Very short! We met for the first time at the beginning of October and we open on the 21st. Everyone has been focused and consummately professional. Also very collaborative. I’m not interested in telling actors what to do, or making all the decisions ahead of time, other than in the broadest sense. For the first few days we talked about the story, what had formed and informed each of the characters’ points of view, then we developed pictures on stage that helped explain their relationships to each other.

In what way does empathy and understanding inform your approach to these characters?

Hugely. That’s at the heart of the work we’ve done. Especially with such a non-classical version of the text, we’ve treated it like we would any modern piece, looking for motivation, parallels in our own experiences (without going all Stanislavskian on it!) and deep understanding of what the characters have been through. Electra is a young woman who has lost her father. Yes, she’s the daughter of a king and a queen, but at its heart the play is about loss and grief, and what that does to someone, to anyone.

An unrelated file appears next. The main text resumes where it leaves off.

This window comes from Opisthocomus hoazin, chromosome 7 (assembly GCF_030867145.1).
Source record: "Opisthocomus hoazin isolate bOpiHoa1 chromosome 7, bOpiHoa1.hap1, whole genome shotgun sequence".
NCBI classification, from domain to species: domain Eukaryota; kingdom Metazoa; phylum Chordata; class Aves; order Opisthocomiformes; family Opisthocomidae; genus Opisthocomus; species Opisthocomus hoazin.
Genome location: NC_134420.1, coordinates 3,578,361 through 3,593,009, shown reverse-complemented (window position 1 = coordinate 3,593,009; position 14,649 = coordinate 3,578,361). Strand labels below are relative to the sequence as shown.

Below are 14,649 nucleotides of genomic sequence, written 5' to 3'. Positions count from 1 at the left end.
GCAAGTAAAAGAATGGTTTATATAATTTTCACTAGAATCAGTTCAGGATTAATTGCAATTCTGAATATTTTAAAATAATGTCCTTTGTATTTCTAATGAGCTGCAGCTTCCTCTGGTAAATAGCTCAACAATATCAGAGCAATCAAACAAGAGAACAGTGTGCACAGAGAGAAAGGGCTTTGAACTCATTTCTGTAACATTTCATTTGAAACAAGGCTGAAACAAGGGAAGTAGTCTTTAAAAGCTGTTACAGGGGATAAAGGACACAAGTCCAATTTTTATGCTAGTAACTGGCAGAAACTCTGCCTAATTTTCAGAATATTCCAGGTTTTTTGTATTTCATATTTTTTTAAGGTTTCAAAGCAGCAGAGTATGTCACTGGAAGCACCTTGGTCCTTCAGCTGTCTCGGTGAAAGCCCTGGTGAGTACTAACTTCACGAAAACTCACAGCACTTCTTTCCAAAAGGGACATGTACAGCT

What is the most important aspect of the production you would like to communicate?

Forget that it’s a “Greek Tragedy.” It’s about people reacting to personal tragedy and the ways in which those reactions differ. Every day we see how people around the world deal with terrible things that happen to them. We see parents of children killed by guns who decide to use their anger and grief to try to change things. We see people finding the deepest forgiveness for atrocities committed against their loved ones. And we see other people fueled by anger and revenge who determine to perpetuate a cycle of violence that has no end. The end of this play is violent, but it’s not conclusive – it doesn’t tell you what is right or wrong in an unjust situation. There are sides and sides, and we all have a choice how we react when we’re wronged or hurt.